I love the fact that R&D is pushing the Race/Class model.
Quick aside: If you don’t know what the Race/Class model is, pick up a creature card, let’s say um, Coiling Oracle. Let’s take a look at it (Hint: it’s to the right). For the card type line we see: Creature – Snake Elf Druid. That creature is all of those types (A snake, an elf, and a druid) for every card that cares about creature types. Elvish Harbinger can search him up, can trigger Sosuke’s Summons, and can tap to Seton, Kroasn Protector. Its race (what the creature actually is) is a snake and an elf, and its class (what’s its role in its society is) is a druid. While not every creature has a class, every creature has a race (except Nameless Race, which was updated with the first creature type clean up). But remember, everything on the card type line is the creature type. Remember to check Gatherer for updates to old cards (Creature type update 1, update 2).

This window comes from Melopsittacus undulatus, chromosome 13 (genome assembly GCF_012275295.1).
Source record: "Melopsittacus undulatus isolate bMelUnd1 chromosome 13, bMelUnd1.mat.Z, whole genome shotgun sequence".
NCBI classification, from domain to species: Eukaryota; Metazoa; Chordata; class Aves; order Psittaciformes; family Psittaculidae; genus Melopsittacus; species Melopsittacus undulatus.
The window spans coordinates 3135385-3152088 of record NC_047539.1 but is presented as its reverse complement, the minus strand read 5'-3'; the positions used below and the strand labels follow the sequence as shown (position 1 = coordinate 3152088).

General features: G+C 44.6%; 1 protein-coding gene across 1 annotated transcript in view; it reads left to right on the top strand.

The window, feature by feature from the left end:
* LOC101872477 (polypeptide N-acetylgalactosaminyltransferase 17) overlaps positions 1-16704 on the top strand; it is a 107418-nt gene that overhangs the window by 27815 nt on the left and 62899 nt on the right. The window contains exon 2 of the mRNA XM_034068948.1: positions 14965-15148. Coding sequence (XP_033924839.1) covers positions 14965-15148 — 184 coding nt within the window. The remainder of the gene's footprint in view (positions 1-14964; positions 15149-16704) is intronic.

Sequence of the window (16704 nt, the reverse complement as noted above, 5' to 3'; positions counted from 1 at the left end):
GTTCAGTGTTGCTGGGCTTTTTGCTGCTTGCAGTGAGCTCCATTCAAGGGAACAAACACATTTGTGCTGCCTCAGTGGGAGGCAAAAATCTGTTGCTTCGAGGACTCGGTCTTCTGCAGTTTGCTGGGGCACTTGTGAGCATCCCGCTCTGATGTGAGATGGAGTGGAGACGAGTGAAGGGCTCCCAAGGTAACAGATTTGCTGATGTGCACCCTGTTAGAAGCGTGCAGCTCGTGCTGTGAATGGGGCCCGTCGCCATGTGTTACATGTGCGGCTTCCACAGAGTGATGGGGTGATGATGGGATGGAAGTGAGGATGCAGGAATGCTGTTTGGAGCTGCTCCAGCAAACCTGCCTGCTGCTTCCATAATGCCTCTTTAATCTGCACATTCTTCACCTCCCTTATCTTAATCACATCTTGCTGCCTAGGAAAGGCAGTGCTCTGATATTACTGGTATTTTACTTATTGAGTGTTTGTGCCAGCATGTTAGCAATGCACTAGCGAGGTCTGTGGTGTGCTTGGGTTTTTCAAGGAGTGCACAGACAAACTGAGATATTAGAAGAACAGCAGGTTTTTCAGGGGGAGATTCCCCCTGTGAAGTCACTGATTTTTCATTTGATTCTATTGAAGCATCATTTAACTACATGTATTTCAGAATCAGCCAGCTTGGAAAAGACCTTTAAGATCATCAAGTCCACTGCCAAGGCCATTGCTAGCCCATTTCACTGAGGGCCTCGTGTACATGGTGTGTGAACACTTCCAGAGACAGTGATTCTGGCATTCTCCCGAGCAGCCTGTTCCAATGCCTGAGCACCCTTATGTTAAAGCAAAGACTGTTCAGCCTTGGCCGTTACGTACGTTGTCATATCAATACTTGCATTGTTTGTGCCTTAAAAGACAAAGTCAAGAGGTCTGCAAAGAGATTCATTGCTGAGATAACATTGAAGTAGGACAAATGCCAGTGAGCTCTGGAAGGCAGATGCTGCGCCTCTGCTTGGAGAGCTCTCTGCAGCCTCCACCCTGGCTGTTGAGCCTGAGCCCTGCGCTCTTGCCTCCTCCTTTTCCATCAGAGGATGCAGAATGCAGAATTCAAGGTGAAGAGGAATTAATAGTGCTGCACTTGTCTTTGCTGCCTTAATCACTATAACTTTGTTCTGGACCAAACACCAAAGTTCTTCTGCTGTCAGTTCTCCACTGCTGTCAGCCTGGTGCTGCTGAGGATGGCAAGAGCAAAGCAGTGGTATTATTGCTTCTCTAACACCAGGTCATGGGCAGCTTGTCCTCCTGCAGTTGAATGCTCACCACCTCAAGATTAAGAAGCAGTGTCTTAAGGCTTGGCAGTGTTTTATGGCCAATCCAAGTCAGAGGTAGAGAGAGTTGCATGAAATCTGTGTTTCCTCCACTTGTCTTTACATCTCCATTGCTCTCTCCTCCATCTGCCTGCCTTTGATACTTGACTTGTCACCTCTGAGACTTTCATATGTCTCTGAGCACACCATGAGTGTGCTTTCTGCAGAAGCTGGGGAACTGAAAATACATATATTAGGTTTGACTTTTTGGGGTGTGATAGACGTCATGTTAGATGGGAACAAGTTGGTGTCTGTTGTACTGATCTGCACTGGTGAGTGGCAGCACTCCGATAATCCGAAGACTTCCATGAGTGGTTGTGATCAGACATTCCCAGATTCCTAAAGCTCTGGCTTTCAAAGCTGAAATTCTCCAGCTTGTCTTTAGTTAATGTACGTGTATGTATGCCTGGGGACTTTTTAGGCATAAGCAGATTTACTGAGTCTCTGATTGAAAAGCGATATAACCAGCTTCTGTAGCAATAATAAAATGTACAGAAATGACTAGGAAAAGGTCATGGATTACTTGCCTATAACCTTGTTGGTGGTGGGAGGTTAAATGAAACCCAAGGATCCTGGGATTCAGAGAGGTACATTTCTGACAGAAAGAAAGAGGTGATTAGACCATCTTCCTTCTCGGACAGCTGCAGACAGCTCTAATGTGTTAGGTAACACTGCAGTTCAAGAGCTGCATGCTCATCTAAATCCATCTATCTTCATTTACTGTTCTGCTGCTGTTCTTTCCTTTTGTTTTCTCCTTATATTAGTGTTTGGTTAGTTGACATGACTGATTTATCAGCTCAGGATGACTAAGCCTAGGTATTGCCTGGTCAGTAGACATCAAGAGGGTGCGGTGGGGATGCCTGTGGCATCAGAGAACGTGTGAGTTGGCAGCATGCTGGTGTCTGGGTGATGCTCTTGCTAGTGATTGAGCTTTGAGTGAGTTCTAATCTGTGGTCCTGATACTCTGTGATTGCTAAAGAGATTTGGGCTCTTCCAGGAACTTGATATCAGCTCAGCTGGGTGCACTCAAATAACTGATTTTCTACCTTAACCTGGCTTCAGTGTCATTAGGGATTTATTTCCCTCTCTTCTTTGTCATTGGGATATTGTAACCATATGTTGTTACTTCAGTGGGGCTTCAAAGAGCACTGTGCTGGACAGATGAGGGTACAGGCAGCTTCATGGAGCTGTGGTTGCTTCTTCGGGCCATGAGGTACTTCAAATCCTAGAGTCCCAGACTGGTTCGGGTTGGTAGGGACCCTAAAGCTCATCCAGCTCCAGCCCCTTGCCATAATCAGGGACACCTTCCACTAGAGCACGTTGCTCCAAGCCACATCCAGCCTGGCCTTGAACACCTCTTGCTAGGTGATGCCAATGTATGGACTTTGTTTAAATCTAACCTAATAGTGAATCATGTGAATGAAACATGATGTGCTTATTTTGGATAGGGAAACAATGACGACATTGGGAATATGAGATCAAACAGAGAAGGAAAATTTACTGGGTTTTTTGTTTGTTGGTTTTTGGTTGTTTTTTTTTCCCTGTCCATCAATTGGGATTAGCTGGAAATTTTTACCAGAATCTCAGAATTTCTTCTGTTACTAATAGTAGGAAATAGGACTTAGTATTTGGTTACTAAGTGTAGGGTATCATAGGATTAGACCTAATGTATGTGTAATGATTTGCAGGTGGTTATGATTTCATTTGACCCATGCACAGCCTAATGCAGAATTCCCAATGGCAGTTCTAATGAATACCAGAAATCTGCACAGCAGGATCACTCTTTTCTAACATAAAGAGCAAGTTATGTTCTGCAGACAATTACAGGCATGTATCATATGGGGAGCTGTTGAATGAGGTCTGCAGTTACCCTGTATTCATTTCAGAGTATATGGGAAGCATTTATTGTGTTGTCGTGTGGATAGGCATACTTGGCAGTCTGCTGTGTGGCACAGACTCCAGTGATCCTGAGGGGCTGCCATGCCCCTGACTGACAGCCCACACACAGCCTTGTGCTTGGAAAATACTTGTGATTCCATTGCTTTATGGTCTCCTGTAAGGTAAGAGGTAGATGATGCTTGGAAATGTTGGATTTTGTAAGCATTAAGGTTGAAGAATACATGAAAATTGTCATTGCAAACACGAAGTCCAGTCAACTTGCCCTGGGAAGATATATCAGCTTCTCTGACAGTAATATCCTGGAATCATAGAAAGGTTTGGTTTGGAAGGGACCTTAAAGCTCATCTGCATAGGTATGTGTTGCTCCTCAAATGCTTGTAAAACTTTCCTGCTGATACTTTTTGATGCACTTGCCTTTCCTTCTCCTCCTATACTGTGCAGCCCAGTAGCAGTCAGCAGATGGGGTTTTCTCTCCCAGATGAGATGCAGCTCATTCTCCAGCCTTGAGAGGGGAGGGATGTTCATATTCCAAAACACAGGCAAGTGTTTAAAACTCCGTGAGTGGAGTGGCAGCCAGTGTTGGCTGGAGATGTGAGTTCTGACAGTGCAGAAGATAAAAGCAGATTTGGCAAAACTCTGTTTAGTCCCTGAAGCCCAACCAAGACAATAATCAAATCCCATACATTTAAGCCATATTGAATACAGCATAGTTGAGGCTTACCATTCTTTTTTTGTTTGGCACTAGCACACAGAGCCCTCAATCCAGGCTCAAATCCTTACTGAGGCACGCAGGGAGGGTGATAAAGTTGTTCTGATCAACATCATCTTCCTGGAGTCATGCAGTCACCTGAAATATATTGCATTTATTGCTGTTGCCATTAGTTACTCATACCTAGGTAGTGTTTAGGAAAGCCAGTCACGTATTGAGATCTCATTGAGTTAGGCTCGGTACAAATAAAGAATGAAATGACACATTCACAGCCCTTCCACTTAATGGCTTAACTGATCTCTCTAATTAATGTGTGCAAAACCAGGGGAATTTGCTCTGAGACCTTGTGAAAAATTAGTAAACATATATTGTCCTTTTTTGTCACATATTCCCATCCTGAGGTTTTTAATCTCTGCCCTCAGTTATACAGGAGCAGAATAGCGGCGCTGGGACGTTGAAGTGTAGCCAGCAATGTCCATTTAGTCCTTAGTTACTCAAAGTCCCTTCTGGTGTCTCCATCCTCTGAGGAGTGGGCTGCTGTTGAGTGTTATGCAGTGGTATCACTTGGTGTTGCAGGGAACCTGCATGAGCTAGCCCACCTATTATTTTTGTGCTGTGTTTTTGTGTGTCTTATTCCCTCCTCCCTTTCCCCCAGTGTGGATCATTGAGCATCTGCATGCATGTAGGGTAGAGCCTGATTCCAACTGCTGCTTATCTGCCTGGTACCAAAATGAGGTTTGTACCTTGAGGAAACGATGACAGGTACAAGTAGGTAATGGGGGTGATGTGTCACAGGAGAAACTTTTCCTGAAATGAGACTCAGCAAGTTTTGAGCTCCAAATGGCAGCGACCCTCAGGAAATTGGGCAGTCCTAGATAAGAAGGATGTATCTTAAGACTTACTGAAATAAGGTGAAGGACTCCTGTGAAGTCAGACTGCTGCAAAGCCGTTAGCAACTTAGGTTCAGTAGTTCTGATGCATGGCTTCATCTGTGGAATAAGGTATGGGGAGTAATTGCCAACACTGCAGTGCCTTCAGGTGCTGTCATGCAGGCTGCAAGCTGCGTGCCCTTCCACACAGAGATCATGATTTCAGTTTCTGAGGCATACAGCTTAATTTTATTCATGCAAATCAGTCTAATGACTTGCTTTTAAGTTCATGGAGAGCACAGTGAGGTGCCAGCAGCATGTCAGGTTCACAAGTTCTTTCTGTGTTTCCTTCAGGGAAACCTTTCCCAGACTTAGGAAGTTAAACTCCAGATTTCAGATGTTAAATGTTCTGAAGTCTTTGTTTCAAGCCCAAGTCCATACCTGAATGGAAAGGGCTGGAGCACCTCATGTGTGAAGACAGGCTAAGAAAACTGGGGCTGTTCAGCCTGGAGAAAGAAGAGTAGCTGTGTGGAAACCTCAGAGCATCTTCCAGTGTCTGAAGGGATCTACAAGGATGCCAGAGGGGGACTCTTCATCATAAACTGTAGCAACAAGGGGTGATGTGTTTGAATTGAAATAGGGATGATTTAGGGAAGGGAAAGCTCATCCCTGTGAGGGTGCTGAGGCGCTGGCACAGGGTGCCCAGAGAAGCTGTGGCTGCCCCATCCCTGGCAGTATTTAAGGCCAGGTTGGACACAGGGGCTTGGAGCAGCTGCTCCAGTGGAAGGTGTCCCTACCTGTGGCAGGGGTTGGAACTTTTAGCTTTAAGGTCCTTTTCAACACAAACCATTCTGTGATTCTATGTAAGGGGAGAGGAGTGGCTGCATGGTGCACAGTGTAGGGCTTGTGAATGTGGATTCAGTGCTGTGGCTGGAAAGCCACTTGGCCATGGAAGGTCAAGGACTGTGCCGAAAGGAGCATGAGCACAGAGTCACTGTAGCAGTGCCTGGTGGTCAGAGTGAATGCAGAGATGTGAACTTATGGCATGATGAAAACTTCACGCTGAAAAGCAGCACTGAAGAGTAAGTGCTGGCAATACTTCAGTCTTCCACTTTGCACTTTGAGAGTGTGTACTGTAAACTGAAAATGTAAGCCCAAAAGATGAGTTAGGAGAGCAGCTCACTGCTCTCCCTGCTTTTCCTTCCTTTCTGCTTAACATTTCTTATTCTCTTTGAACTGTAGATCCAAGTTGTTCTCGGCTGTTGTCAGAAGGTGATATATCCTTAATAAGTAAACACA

Why is this a good thing? Why do we need the Race/Class model in Magic? In the beginning there was “Summon X” and all was good. But over the past 15 years, Wizards have changed it, and some people think that it loses some flavor when it looks a little more structured. Sure, it’s much cleaner for rules, but it lost it’s fantasy flavor. But this is where it can make up with the fantasy fans. I’m not into D&D or WoW (don’t shoot me, I’ve got my one addiction), but I know that those fantasy games have the same race/class markup. Wizards pushed this so they could fit more with those fantasy games, something that Magic didn’t have at the beginning of the game. It added the flavor back into the game, which I love, as long as it doesn’t ruin mechanics (sorry, I’m more of a game interaction than flavor fan). Continue reading “After MaRo – Why Can’t We All Just Get Along?”